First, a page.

RP: Indeed Descartes and Hume each receive a mention in the three-volume book that you’re currently working on, which is a follow-up to your 1959 book. I’ll let you explain the connection!
Well, the fundamental assumptions I made in my 1959 book are at the back of the book. Why did it put them there? Because if I had started with an axiomatic treatment of the theory of rational decision-making under risk and uncertainty, nobody would have bought the book.
The question I’m trying to answer in my latest book is, does MPT work in a non-normal world?
Descartes says in first Meditation, maybe this is a dream, maybe you’re not here, maybe nobody’s here. And he strips away all the things which can be doubted. Then comes the famous quote, the only thing I know is, I think therefore I am. So, my first blast of scepticism is Descartes. You have to distinguish between fact and hypothesis. There’s tons of big data. They keep having to invent new words for how many bits of data there are. That’s information and, in a sense, information is the same as facts.
So, for example, you pick up the Wall Street Journal and you turn to the earnings page. If you pick out an earning at random, that’s a fact. Well, maybe it’s a misprint. Maybe it’s a lie. Maybe you don’t understand the definition. So, it’s not a fact, it’s a hypothesis. The Wall Street Journal has got thousands of hypotheses every day. So you have to distinguish between big data and the truth.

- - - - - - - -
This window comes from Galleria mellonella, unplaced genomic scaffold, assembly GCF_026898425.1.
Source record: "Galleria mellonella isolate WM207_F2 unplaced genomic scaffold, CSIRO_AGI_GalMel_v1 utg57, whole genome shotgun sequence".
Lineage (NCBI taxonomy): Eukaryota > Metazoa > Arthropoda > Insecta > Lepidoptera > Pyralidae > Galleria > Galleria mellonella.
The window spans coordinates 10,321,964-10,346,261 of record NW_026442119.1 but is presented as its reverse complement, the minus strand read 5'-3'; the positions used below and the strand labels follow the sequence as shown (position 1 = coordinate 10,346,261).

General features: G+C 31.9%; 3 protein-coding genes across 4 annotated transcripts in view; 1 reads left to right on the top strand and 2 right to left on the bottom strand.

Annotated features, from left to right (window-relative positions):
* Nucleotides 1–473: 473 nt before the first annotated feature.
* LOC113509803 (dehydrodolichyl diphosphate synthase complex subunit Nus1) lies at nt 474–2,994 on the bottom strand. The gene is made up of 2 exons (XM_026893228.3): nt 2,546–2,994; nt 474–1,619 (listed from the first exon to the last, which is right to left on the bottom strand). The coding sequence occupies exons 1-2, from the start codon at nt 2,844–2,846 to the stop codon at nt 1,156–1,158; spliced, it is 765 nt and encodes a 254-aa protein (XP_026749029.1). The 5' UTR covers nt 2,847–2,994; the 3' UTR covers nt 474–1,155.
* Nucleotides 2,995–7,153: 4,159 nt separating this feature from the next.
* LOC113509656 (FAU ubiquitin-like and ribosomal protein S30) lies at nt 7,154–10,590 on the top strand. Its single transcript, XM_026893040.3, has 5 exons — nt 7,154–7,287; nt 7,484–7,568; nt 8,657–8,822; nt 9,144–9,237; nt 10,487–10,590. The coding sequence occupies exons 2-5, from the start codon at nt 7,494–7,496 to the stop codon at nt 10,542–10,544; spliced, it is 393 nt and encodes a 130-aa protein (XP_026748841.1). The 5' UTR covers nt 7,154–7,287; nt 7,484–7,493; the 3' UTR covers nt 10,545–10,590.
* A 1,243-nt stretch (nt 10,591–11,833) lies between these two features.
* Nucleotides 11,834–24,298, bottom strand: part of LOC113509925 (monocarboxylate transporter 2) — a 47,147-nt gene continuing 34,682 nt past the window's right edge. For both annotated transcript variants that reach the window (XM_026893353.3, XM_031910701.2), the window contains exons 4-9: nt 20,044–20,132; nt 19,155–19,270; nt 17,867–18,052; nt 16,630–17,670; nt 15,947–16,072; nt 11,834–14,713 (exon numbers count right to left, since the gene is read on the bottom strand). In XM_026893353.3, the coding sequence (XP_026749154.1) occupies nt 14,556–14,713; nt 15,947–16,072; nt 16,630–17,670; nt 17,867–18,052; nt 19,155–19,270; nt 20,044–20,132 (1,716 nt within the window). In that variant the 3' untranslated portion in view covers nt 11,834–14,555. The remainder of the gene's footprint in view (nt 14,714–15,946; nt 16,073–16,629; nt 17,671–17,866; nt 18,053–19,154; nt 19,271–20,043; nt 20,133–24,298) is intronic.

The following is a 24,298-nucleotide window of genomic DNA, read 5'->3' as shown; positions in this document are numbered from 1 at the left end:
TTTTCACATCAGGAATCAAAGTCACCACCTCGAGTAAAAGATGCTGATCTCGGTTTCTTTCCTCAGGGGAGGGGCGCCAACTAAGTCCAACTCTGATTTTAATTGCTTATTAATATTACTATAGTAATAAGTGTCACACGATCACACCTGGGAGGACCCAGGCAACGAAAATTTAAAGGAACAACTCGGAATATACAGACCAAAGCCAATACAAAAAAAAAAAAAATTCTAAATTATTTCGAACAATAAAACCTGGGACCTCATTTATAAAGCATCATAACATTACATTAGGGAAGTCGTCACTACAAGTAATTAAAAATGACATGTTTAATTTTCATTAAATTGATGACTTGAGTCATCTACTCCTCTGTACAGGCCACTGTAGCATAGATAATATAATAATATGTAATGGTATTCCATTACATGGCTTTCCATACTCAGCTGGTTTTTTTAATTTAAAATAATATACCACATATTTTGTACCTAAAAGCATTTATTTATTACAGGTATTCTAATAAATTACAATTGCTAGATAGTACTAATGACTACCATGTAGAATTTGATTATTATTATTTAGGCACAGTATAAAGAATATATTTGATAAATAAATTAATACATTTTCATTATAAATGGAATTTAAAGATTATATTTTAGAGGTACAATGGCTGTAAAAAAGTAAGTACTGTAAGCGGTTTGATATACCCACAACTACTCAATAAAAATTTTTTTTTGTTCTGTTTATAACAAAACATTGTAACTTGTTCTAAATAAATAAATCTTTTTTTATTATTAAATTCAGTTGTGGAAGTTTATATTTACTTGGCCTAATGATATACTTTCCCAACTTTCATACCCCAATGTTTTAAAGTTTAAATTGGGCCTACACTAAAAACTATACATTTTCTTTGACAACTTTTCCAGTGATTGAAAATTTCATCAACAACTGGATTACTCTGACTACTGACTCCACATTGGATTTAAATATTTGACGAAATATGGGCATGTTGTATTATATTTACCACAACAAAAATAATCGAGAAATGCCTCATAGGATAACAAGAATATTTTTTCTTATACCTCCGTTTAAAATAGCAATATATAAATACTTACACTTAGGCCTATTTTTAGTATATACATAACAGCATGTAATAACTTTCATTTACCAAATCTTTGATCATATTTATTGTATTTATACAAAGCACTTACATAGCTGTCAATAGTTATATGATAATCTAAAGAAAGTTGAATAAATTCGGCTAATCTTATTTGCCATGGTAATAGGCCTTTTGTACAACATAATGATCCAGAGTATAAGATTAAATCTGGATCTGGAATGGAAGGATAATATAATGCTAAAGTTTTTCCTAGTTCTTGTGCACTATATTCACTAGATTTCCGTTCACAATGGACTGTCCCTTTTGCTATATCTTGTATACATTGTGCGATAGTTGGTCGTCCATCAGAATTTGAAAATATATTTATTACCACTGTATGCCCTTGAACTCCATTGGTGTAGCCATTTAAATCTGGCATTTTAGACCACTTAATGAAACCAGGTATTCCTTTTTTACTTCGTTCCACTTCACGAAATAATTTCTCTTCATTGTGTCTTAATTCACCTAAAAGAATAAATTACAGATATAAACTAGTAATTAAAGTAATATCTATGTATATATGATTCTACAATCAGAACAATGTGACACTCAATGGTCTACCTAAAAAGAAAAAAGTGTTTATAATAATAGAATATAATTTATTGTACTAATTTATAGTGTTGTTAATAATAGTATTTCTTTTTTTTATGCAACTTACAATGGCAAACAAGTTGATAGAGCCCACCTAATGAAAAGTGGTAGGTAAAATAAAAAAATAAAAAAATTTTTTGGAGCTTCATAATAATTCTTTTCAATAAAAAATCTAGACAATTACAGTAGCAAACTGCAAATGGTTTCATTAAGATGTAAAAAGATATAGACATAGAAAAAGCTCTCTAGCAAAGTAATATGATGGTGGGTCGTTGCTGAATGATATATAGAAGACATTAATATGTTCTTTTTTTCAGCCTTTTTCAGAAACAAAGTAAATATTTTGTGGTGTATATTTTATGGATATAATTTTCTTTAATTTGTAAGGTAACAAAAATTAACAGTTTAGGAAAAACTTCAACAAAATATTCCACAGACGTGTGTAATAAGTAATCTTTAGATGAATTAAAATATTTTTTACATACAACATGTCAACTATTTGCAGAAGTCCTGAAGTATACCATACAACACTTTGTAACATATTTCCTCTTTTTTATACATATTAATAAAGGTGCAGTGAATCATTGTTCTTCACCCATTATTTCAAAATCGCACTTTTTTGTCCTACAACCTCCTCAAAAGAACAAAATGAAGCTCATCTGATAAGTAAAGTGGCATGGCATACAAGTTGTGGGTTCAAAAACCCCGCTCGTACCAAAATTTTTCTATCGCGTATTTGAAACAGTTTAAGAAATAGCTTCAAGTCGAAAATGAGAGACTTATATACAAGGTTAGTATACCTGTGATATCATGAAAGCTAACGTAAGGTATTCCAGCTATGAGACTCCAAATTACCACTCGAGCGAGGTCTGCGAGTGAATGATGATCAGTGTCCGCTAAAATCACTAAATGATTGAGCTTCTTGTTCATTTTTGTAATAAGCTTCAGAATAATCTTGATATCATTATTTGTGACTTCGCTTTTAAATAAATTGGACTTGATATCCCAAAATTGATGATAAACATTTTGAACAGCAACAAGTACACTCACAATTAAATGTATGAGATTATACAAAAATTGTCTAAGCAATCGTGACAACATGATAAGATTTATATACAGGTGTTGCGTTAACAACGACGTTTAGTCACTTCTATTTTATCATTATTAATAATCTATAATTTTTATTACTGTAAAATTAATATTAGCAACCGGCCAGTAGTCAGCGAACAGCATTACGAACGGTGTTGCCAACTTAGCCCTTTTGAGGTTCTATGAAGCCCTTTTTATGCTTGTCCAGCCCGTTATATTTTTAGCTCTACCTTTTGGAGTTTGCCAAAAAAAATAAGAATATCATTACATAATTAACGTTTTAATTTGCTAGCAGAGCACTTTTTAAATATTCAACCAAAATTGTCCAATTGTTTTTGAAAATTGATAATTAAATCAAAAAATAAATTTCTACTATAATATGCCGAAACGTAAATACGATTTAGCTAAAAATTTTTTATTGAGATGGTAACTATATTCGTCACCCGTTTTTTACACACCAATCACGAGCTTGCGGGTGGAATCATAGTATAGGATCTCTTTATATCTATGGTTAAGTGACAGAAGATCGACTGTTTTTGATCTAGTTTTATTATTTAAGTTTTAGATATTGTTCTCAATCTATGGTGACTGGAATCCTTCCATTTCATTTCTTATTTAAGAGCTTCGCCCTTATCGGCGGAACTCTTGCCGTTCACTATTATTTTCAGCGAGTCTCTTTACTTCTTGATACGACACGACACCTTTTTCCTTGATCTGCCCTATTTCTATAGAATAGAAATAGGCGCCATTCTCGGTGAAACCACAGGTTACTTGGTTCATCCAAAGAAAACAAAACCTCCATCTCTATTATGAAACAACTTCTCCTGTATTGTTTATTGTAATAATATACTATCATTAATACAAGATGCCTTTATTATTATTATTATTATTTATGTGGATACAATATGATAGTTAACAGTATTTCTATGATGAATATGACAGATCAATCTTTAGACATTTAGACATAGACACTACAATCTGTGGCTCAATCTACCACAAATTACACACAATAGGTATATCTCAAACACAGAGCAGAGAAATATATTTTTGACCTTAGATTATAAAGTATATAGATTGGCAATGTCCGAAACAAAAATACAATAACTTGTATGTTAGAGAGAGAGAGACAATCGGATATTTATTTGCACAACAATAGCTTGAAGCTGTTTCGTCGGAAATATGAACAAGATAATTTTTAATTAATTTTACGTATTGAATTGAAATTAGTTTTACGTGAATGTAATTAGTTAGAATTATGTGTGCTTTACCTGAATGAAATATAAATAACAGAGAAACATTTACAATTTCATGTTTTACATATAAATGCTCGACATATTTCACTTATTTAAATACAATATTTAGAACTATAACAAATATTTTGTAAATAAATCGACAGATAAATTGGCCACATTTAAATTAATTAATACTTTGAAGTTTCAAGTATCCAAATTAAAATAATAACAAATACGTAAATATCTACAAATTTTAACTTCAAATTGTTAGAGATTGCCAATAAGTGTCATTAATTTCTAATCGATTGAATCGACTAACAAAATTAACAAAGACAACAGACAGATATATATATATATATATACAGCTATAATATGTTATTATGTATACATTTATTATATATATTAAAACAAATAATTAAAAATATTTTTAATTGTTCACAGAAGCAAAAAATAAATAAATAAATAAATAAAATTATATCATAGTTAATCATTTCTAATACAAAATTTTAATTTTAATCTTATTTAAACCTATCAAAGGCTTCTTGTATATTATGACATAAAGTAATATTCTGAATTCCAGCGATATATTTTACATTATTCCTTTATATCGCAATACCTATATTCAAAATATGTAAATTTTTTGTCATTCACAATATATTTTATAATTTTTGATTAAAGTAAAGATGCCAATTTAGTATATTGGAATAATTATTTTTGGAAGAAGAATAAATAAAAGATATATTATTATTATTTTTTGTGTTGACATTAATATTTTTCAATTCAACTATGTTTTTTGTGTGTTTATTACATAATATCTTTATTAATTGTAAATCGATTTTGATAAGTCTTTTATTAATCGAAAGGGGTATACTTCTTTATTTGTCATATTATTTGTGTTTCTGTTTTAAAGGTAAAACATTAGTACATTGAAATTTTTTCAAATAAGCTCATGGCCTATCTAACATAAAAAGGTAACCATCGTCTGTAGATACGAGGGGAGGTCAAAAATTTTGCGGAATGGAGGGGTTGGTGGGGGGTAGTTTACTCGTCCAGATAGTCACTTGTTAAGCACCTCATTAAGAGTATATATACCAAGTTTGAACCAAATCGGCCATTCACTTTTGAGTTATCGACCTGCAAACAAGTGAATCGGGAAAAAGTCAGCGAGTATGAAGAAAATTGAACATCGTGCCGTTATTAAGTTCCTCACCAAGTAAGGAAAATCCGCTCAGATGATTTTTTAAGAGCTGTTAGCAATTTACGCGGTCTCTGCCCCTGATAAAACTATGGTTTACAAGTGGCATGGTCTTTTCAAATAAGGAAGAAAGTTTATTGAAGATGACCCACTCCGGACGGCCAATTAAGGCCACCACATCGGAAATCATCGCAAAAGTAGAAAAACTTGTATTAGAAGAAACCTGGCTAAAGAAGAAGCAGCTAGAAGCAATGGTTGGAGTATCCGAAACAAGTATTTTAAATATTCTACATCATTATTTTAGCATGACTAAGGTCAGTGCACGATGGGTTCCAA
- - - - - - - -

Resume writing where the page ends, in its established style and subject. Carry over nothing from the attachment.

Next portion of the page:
Volume 1 of the new book is like Chapter 10 of the 1959 book; that is, the theory of rational decision-making, single period, known odds. Volume 2 is like Chapter 11; many periods, known odds. Volume 3 if the uncertainty case, and it starts with Descartes and Hume.
RP: In a nutshell, then, what does Hume say?
HM: Hume says, OK, if I pick up this empty paper cup and release it, it’ll land on the table. If I do it a thousand times, do I have proof positive that it’ll do the same next time? Sir Isaac Newton’s law of universal gravitation was confirmed zillions of times, and yet it was wrong. Einstein came along and said, if gravity gets strong enough, we find that Newton is only an approximation.
So you have to distinguish between three kinds of proposition — relationships among ideas (which is mathematics or logic), hypotheses about the world, and value judgements.
“It’s not nice to blow ourself up in a crowded place” is a value judgement that you and I and most people would agree to, and yet there are those who think it’s all right as long as you’re killing infidels. And it wasn’t may hundreds of years ago that we burned people at the stake because they didn’t believe exactly what we believed.
Look out for Part 2, in which Harry Markowitz explains why the global market crash of 2008-9 proves, rather than disproves, disprove Modern Portfolio Theory; gives his thoughts on the continues bull run; and assesses what he thinks his legacy will be.